Table 2
Table 2
Educational level and ethnicity of counselees in this study and in the general population of the Netherlands
Ethnicity
Only a minority of all counselees were considered to be immigrants. There was no difference in the number of immigrants seen in the university hospital and in the community hospitals (Table 1). There were fewer immigrants in our counselee population than expected from the make-up of the general population (Table 2). The majority of the immigrants (63 %) originated from a Western country.
Initiative for referral
The majority of counselees seen for cancer genetic counseling initiated the referral themselves (Table 1). This group includes a small subgroup of counselees who indicated that a relative urged them to make an appointment (n = 43). The only significant factor associated with the initiative for referral was the clinical setting: counselees seen in community hospitals were less likely to have taken the initiative themselves (p = 0.002; Table 3). Although not statistically significant, women tended to take the initiative less often (p = 0.06), while counselees with a personal history of cancer were more often referred on the initiative of their physician (p = 0.08; Table 3).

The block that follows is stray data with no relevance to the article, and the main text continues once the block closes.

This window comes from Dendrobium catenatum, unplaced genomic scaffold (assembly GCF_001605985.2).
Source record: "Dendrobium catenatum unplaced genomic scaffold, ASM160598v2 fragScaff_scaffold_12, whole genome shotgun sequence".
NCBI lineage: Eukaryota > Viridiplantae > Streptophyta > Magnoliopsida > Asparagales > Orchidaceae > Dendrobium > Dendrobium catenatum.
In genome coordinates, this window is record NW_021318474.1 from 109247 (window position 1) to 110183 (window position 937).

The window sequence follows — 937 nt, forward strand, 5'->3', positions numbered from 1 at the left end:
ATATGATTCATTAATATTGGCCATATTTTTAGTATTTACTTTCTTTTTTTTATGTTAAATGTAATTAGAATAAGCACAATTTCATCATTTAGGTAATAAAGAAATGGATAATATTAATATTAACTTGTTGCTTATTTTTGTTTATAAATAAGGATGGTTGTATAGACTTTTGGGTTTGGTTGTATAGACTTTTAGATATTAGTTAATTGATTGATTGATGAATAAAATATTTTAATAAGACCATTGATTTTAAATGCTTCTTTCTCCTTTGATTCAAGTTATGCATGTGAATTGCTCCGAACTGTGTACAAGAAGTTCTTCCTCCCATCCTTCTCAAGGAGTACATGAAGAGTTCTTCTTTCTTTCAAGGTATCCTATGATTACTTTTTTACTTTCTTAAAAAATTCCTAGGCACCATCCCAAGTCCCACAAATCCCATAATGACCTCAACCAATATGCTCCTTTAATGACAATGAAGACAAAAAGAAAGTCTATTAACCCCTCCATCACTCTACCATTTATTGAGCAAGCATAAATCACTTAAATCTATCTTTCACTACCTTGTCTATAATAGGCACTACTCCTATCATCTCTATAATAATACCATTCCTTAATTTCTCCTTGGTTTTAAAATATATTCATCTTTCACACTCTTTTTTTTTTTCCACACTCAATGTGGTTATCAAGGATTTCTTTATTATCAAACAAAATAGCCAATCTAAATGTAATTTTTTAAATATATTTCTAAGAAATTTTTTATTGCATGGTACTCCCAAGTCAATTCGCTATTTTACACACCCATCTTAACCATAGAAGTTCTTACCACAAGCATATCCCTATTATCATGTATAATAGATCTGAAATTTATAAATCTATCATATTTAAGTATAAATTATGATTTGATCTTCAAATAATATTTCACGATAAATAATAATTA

Table 3
Table 3
Logistic regression analysis: demographic factors for referral to genetic counseling
Our expanding knowledge on counselee characteristics and referral practice for cancer genetic counseling might lead to identifying factors that facilitate or hinder referral. Knowing more about these factors could contribute to better access to such counseling and improving patient care. We found that counselees seen for cancer genetic counseling are more often of Dutch origin and have a high educational background compared to the general population in the Netherlands. Contrary to our expectations, higher educational level is not a facilitating factor for initiating referral. We also found that the type of clinic is a factor associated with initiating referral. Some counselee characteristics, like educational level, differed between the two types of clinic studied, although this interaction was more complex than expected.